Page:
| Authors||M. Danks, T. Lebel, K. Vernes|
|Title||‘Cort short on a mountaintop’ – Eight new species of sequestrate Cortinarius from sub-alpine Australia and affinities to sections within the genus|
|Journal||Persoonia - Molecular Phylogeny and Evolution of Fungi|
|Keywords||Diversity; systematics; taxonomy; Thaxterogaster|
|Abstract||During the course of research on mammal mycophagy and movement in the Northern Tablelands of New South Wales, Australia, extensive collections of sequestrate fungi were made, including numerous cortinarioid taxa. Historically any novel taxa would have been described in the cortinarioid sequestrate genera Descomyces, Hymenogaster, Protoglossum, Quadrispora, Thaxterogaster or Timgrovea based on broad morphological similarities of the sporocarps and spore ornamentation. However, consistent with other recent analyses of nuclear|
regions, taxa from sequestrate genera were found to have affinities with Cortinarius and Descolea or Hebeloma, and to be scattered across many sections within Cortinarius. None of the historical sequestrate cortinarioid genera are monophyletic in our analyses. In particular, the gastroid genus Hymenogaster is paraphyletic, with one clade including two species of Protoglossum in Cortinarius, and a second clade sister to Hebeloma. Eight new species of sequestrate Cortinarius are described and illustrated, and discussion of their affinities with various sections provided: C. argyronius, C. caesibulga and C. cinereoroseolus in section Purpurascentes, C. maculobulga in section Rozites, C. sinapivelus in section Splendidi, C. kaputarensis in a mixed section Phlegmacium/Myxacium within a broader section Dermocybe, C. basorapulus in section Percomes and C. nebulobrunneus in section Pseudotriumphantes.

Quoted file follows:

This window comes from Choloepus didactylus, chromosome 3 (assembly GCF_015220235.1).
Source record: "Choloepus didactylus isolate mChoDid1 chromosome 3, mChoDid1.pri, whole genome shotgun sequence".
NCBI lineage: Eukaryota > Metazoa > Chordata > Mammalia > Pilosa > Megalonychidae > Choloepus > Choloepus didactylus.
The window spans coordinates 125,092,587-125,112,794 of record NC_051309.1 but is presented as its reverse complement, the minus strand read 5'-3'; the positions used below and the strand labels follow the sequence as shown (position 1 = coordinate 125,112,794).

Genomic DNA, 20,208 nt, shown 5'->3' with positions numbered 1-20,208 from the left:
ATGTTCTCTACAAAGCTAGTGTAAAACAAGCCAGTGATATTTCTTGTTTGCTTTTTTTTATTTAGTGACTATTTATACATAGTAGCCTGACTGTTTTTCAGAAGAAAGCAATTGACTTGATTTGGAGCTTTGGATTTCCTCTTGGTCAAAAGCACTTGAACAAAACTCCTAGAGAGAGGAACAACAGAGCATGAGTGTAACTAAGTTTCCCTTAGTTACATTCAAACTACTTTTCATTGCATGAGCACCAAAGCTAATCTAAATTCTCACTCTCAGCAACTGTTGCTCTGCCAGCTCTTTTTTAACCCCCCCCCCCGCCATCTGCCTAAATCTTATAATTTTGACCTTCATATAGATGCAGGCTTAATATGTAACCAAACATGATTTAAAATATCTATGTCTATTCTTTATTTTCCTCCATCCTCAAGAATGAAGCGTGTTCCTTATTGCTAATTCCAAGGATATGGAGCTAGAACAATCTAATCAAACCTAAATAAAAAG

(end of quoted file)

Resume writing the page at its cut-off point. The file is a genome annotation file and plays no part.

Keys to genera of the Bolbitiaceae and Cortinariaceae containing sequestrate taxa and to currently known Australian species of sequestrate Cortinarius and Protoglossum are provided. As with the related agaricoid taxa, macroscopic characters such as colour and texture of basidioma, degree of loculisation of the hymenophore, and stipe-columella development and form remain useful for distinguishing species, but are generally not so useful at the sectional level within Cortinarius. Microscopic characters such as spore shape, size, and ornamentation, and pileipellis structure (simplex vs duplex and size of hyphal elements) are essential for determining species, and also appear to follow sectional boundaries.
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